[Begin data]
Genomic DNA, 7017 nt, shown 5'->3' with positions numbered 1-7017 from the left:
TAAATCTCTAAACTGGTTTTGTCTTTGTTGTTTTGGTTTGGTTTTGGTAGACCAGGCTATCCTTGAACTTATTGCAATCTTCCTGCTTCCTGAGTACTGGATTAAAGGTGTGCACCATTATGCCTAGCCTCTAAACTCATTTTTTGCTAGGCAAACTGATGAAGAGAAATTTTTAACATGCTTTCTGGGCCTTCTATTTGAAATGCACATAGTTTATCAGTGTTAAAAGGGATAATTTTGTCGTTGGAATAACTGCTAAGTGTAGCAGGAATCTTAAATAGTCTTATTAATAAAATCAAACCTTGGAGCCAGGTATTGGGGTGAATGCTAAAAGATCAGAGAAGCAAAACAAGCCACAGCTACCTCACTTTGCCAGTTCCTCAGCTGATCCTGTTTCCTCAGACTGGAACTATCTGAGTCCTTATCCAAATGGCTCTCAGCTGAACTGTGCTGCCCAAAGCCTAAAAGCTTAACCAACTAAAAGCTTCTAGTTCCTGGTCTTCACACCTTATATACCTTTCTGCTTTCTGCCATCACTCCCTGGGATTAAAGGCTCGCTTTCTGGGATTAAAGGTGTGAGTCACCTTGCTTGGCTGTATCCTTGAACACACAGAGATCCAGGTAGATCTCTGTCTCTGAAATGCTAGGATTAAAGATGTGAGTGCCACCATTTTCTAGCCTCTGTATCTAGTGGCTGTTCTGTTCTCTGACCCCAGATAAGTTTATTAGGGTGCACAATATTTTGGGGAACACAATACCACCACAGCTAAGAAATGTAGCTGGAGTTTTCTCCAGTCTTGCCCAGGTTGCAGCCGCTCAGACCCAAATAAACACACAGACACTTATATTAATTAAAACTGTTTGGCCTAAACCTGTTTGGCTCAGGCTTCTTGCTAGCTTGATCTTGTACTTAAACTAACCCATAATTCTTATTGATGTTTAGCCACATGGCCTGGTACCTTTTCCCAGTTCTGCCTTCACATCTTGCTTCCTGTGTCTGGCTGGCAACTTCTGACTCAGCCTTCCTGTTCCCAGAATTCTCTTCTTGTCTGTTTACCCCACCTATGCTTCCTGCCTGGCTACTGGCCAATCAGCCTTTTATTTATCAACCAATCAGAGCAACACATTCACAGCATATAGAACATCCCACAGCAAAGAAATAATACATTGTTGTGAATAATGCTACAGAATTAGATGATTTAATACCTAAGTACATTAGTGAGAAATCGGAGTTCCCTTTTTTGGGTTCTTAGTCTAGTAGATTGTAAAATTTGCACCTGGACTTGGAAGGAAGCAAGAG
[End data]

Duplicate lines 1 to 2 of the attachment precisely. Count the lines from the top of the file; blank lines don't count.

Genomic DNA, 7017 nt, shown 5'->3' with positions numbered 1-7017 from the left:
TAAATCTCTAAACTGGTTTTGTCTTTGTTGTTTTGGTTTGGTTTTGGTAGACCAGGCTATCCTTGAACTTATTGCAATCTTCCTGCTTCCTGAGTACTGGATTAAAGGTGTGCACCATTATGCCTAGCCTCTAAACTCATTTTTTGCTAGGCAAACTGATGAAGAGAAATTTTTAACATGCTTTCTGGGCCTTCTATTTGAAATGCACATAGTTTATCAGTGTTAAAAGGGATAATTTTGTCGTTGGAATAACTGCTAAGTGTAGCAGGAATCTTAAATAGTCTTATTAATAAAATCAAACCTTGGAGCCAGGTATTGGGGTGAATGCTAAAAGATCAGAGAAGCAAAACAAGCCACAGCTACCTCACTTTGCCAGTTCCTCAGCTGATCCTGTTTCCTCAGACTGGAACTATCTGAGTCCTTATCCAAATGGCTCTCAGCTGAACTGTGCTGCCCAAAGCCTAAAAGCTTAACCAACTAAAAGCTTCTAGTTCCTGGTCTTCACACCTTATATACCTTTCTGCTTTCTGCCATCACTCCCTGGGATTAAAGGCTCGCTTTCTGGGATTAAAGGTGTGAGTCACCTTGCTTGGCTGTATCCTTGAACACACAGAGATCCAGGTAGATCTCTGTCTCTGAAATGCTAGGATTAAAGATGTGAGTGCCACCATTTTCTAGCCTCTGTATCTAGTGGCTGTTCTGTTCTCTGACCCCAGATAAGTTTATTAGGGTGCACAATATTTTGGGGAACACAATACCACCACAGCTAAGAAATGTAGCTGGAGTTTTCTCCAGTCTTGCCCAGGTTGCAGCCGCTCAGACCCAAATAAACACACAGACACTTATATTAATTAAAACTGTTTGGCCTAAACCTGTTTGGCTCAGGCTTCTTGCTAGCTTGATCTTGTACTTAAACTAACCCATAATTCTTATTGATGTTTAGCCACATGGCCTGGTACCTTTTCCCAGTTCTGCCTTCACATCTTGCTTCCTGTGTCTGGCTGGCAACTTCTGACTCAGCCTTCCTGTTCCCAGAATTCTCTTCTTGTCTGTTTACCCCACCTATGCTTCCTGCCTGGCTACTGGCCAATCAGCCTTTTATTTATCAACCAATCAGAGCAACACATTCACAGCATATAGAACATCCCACAGCAAAGAAATAATACATTGTTGTGAATAATGCTACAGAATTAGATGATTTAATACCTAAGTACATTAGTGAGAAATCGGAGTTCCCTTTTTTGGGTTCTTAGTCTAGTAGATTGTAAAATTTGCACCTGGACTTGGAAGGAAGCAAGAG